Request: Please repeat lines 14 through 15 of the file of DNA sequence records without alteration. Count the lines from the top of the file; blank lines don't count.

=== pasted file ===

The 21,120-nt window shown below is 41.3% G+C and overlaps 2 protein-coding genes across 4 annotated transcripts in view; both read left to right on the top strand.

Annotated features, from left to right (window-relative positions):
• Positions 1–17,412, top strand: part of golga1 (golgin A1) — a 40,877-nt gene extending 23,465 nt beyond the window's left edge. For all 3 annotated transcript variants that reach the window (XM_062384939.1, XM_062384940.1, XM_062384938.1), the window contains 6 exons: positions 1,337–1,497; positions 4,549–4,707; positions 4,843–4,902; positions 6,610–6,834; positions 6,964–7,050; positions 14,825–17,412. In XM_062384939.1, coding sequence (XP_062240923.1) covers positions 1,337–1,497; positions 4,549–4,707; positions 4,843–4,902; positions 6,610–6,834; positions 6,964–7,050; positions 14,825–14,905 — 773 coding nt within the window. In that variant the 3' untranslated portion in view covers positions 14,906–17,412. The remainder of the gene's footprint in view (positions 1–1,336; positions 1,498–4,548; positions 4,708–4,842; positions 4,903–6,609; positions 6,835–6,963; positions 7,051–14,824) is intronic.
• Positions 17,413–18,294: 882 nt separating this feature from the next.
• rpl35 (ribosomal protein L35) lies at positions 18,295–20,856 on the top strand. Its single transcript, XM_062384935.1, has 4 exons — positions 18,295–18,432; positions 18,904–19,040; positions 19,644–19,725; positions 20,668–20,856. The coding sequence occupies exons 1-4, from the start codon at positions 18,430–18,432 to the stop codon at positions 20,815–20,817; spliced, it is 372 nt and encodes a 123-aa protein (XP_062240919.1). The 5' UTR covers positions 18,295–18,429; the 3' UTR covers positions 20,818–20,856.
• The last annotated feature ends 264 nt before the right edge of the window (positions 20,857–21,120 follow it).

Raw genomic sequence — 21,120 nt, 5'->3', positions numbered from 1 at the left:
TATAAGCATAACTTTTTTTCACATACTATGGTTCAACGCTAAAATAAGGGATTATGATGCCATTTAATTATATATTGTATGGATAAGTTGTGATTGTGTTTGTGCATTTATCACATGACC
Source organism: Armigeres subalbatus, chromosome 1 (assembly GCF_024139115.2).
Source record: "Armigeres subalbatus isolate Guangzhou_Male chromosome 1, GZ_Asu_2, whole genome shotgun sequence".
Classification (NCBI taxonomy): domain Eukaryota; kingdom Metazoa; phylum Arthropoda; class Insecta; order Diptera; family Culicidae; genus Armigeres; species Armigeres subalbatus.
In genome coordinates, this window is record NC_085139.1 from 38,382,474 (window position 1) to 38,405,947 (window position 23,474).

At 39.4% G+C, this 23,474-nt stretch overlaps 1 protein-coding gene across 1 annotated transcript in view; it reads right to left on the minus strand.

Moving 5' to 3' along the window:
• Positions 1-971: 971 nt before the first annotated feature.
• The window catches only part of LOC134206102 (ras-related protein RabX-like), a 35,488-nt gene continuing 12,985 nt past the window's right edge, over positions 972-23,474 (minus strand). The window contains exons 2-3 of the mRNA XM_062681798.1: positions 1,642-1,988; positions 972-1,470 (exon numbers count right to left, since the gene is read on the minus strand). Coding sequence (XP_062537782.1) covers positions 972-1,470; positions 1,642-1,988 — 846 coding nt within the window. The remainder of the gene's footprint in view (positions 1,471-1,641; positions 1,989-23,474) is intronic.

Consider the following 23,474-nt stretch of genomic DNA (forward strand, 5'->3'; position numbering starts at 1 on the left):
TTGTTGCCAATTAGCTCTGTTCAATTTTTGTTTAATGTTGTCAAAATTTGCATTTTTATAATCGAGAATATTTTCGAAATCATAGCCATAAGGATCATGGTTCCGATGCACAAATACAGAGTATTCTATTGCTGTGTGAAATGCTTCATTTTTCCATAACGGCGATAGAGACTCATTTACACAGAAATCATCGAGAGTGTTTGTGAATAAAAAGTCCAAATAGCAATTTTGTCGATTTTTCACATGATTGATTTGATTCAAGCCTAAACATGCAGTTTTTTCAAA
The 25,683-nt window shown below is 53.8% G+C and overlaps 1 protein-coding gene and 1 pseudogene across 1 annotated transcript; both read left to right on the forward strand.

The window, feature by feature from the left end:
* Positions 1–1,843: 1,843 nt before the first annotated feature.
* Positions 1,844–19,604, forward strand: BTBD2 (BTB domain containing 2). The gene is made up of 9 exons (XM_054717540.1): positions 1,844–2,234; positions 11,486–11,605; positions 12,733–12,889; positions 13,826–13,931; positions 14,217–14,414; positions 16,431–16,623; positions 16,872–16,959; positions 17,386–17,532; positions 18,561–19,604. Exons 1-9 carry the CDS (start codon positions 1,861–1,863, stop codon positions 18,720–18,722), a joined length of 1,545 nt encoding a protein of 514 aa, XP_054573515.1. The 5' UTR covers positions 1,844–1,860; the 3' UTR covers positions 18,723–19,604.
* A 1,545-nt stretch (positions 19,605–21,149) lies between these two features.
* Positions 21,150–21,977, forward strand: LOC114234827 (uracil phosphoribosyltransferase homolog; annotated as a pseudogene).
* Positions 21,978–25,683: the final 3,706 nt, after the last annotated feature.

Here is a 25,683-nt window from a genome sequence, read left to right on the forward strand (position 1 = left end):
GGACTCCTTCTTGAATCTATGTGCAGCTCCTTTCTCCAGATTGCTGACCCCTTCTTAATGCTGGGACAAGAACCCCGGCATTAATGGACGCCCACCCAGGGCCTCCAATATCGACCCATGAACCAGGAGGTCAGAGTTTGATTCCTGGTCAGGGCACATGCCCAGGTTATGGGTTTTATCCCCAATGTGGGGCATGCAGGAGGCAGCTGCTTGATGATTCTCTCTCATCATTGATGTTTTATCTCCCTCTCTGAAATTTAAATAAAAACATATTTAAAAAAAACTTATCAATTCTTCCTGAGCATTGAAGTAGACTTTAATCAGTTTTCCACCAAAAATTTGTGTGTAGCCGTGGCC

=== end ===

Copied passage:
Moving 5' to 3' along the window:
• Positions 1-971: 971 nt before the first annotated feature.